Benefits & Pensions
Why you should care about your employment value proposition
By Brian Kreissl
Last week, I discussed some of the reasons why the power dynamics inherent in the employment relationship are shifting to a large extent. With talent and skills shortages, a more highly educated workforce, changing attitudes towards work and a greater emphasis on employer branding, candidate and employee experience and employee engagement, organizations are increasingly beginning to recognize they must do more to attract, retain, develop and engage their workers.
Before an organization can embark on this journey, one of the most fundamental questions to ask is, “Why do employees work for us in the first place and what makes them stay here?” In order to answer that, you should have a pretty good idea what your organization’s unique employment value proposition is.
An employment value proposition (EVP) is the total value of what your firm provides to employees in exchange for their efforts. It includes all the intrinsic and extrinsic rewards employees receive. Intrinsic rewards are those that are inherent in the work itself (such as job satisfaction and on-the-job learning), while extrinsic rewards are external to the job and include things like base pay, pensions and benefits.
Every organization has a unique value proposition. For one company, it may be centred around a competitive compensation package, a reputation for professionalism and an opportunity to work on interesting projects. Another organization may be able to attract candidates through its solid commitment to corporate social responsibility and a commitment to work/life balance.
This is similar to the concept of total rewards management, which looks at all of the monetary and non-monetary rewards an employee receives from employment including salary, bonuses, commissions, benefits, pensions, rewards and recognition. It also includes things like the work environment, social interaction with colleagues, development opportunities, a chance to make a difference in society and learning and development opportunities.
Employer branding and communications
As is the case in the product or service market, every organization has an employer brand. This relates to how your organization is perceived in the employment market with respect to prospective and current employees, as well as the general public.
Every organization has an employer brand whether they are aware of it or not. While companies look to carefully manage how their employer brand is perceived in the market, it isn’t about creating hype or spin.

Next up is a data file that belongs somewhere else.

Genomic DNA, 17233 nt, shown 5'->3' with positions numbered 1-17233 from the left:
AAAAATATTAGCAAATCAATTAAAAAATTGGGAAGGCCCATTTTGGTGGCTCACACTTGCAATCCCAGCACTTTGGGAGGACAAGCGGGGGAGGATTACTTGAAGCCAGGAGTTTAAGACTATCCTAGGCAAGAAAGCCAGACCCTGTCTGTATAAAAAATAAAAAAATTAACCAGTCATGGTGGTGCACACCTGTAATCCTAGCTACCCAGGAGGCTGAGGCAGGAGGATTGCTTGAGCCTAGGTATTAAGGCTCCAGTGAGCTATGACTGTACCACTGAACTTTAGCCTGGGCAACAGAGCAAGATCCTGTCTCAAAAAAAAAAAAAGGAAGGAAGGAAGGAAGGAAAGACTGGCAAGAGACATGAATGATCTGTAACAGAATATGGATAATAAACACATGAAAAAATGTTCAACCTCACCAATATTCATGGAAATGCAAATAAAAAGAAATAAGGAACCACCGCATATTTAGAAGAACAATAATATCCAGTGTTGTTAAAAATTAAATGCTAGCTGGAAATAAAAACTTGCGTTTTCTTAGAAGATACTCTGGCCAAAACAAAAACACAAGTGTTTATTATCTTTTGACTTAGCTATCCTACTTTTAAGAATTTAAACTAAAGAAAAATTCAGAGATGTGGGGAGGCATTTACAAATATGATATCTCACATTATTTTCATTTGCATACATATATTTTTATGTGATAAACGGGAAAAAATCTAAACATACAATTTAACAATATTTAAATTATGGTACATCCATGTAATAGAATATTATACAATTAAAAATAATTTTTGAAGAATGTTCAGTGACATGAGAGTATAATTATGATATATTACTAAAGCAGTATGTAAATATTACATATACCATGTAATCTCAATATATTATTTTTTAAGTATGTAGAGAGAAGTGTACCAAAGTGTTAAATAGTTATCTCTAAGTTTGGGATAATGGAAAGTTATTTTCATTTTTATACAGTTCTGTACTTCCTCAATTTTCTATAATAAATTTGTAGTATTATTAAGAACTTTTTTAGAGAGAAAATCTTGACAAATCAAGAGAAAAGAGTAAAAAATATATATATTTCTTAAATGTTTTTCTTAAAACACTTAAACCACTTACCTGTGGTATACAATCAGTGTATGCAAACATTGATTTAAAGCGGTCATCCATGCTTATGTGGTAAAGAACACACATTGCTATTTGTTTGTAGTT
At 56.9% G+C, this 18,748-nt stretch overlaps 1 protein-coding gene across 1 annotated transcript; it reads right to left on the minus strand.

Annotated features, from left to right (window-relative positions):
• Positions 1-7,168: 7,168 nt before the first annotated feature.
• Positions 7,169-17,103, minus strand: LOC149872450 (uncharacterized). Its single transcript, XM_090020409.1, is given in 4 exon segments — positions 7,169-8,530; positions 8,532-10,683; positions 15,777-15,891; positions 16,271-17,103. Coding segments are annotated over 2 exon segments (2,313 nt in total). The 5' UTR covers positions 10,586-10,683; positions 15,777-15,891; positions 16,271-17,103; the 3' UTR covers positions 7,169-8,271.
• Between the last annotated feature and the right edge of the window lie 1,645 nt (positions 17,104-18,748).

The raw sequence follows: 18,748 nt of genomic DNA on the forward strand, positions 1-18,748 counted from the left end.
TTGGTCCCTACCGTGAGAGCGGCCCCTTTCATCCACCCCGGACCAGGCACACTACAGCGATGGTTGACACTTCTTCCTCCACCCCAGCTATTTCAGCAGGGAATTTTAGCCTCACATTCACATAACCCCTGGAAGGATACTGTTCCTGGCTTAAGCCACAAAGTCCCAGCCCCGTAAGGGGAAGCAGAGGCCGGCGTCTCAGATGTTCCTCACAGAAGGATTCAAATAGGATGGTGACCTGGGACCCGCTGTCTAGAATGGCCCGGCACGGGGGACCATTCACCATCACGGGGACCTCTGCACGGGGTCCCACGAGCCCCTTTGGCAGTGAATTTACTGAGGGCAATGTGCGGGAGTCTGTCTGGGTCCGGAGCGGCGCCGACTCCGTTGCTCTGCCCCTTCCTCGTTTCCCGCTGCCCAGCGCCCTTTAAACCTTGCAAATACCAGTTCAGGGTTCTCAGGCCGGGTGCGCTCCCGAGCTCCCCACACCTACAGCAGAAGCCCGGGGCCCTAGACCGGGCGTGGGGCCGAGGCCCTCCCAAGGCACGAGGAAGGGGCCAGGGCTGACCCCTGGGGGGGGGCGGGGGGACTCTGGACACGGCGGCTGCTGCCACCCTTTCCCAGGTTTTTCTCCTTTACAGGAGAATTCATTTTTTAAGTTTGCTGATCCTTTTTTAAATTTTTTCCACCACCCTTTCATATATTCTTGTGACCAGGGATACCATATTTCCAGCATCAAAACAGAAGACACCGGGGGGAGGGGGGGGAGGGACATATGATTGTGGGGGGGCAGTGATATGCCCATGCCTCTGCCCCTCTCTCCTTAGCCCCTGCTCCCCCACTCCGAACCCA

One of the first steps in trying to develop an employer branding strategy is to figure out exactly what your employment value proposition is all about. What attracts people to your organization? What engages and retains them once they join the company?
It is important to communicate your employment value proposition in order to attract candidates. This is generally facilitated through recruitment marketing and the entire candidate experience from end-to-end, right from when someone first applies for a position online, through the interview process, the employment offer and onboarding.
Communications to existing employees are also important from the perspective of employee retention and engagement. This helps to ensure employees remain aligned to the organization’s culture, vision, mission and values.
Effective communications serve as a reminder to employees why they joined the organization in the first place and the total value they derive from their employment. They also serve as a way to establish a sense of community, shared values and a line of sight to the organization’s strategy and its overall goals and objectives.
While it is just one part of the communications strategy, one option to help communicate value to your employees is by creating total rewards statements. One of the goals of communicating this information is to explain to employees the total value of the compensation, benefits, pensions and other rewards programs.
This is important because often the tendency is to think solely about one’s base pay when determining the value of the total compensation package. Depending on your organization’s total reward mix, benefits may represent 30 per cent or more of the value of the total compensation package. For this reason, it is important to communicate the value of all benefits, as well as vacation and other time off, learning and development programs and any other monetary and non-monetary rewards employees derive from their employment.
Before communicating your employment value proposition and your employer brand, it is important to audit your employment value proposition. Next week, I will explore this further as well as more on employer branding.
Brian Kreissl is a product development manager with Thomson Reuters in Toronto. He looks after HR, payroll, OH&S, records retention and Triform. He can be reached at firstname.lastname@example.org or (416) 609-5886. For more information, visit https://store.thomsonreuters.ca/en-ca/home.
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